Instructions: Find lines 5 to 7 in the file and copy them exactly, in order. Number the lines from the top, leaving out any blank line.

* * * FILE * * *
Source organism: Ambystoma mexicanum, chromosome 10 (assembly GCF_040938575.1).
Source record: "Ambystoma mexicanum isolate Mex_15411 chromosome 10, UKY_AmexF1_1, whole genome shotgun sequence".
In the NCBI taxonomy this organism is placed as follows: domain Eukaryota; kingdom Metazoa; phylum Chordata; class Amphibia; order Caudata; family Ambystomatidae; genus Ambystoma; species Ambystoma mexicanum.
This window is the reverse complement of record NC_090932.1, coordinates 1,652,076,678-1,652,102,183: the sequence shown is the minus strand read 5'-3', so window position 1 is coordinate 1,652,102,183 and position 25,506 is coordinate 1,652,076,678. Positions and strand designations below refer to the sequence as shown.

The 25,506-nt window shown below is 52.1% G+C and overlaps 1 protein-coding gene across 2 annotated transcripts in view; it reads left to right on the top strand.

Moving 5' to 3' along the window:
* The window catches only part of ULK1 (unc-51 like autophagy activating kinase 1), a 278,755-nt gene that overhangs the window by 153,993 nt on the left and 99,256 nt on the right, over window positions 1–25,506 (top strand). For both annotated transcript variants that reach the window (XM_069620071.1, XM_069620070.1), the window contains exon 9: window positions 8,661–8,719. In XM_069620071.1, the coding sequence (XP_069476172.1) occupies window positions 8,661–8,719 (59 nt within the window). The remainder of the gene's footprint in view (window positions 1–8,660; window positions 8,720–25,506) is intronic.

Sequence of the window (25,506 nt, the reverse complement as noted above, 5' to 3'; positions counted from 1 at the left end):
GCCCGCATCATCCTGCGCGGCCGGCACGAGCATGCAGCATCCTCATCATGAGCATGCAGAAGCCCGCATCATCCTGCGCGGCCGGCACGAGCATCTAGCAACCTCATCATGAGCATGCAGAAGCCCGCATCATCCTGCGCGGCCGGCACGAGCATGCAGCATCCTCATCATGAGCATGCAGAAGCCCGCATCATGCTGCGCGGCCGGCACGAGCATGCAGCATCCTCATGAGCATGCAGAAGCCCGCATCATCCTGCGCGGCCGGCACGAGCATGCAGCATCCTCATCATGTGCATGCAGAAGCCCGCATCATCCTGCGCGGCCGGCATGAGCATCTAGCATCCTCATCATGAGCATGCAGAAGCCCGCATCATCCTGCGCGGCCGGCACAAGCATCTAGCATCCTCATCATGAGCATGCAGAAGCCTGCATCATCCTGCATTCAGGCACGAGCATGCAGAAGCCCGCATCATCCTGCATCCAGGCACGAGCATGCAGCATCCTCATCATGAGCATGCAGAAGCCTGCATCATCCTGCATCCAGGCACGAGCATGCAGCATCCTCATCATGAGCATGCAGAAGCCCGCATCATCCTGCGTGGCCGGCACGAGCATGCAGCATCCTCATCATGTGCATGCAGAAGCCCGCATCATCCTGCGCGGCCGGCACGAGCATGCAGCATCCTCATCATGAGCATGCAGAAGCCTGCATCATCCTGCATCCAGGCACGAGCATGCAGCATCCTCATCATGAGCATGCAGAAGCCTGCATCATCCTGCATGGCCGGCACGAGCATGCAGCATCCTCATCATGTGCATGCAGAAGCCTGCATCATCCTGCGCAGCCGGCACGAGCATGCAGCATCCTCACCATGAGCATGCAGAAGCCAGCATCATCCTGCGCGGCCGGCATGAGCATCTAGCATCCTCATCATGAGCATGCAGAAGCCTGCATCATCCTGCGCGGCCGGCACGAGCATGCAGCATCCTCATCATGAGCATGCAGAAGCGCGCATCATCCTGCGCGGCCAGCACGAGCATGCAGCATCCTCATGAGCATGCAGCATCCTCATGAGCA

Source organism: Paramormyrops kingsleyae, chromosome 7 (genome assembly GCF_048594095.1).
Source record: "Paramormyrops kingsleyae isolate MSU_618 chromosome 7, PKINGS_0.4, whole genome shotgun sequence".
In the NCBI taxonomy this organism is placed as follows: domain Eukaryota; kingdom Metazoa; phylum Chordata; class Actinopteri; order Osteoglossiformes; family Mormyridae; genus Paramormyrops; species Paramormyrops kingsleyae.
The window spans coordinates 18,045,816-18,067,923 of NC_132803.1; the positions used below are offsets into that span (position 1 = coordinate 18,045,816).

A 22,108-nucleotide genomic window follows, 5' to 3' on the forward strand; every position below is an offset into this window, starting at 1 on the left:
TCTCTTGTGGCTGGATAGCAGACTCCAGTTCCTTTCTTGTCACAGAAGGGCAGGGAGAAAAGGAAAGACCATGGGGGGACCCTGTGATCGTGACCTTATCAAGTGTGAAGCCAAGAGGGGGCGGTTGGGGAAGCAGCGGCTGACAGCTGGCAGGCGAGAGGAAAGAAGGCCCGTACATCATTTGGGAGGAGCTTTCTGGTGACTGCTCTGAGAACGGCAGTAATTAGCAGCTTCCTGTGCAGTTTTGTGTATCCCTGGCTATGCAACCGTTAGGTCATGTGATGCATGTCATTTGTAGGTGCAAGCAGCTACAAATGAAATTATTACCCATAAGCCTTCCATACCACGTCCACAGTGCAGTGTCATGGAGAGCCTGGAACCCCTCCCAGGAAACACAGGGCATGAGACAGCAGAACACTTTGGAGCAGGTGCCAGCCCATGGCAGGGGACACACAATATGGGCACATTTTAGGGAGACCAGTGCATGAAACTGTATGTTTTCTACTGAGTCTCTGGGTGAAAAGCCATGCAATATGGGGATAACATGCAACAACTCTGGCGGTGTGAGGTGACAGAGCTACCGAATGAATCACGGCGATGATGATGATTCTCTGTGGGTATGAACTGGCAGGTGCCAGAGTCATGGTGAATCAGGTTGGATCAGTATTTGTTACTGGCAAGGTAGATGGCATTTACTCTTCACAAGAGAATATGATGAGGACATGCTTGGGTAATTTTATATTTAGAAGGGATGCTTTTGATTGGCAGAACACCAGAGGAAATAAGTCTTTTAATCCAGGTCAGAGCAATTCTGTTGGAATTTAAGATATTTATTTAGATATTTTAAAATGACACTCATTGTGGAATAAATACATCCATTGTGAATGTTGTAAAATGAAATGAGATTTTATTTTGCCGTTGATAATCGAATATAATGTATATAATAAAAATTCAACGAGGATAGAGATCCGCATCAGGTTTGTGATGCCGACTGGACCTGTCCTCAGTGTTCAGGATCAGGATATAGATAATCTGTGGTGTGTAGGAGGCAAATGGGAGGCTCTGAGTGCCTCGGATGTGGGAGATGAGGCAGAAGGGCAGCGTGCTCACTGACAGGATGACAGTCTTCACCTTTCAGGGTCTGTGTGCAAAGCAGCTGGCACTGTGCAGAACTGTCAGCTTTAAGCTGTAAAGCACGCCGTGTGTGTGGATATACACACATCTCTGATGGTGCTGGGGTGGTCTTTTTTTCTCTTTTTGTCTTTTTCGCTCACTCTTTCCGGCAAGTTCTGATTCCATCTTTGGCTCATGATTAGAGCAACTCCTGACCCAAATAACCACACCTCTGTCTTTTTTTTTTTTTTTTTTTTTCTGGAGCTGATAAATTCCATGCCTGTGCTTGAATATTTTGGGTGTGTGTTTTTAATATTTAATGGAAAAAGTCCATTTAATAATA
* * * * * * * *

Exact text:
The 25,506-nt window shown below is 52.1% G+C and overlaps 1 protein-coding gene across 2 annotated transcripts in view; it reads left to right on the top strand.

Moving 5' to 3' along the window:
* The window catches only part of ULK1 (unc-51 like autophagy activating kinase 1), a 278,755-nt gene that overhangs the window by 153,993 nt on the left and 99,256 nt on the right, over window positions 1–25,506 (top strand). For both annotated transcript variants that reach the window (XM_069620071.1, XM_069620070.1), the window contains exon 9: window positions 8,661–8,719. In XM_069620071.1, the coding sequence (XP_069476172.1) occupies window positions 8,661–8,719 (59 nt within the window). The remainder of the gene's footprint in view (window positions 1–8,660; window positions 8,720–25,506) is intronic.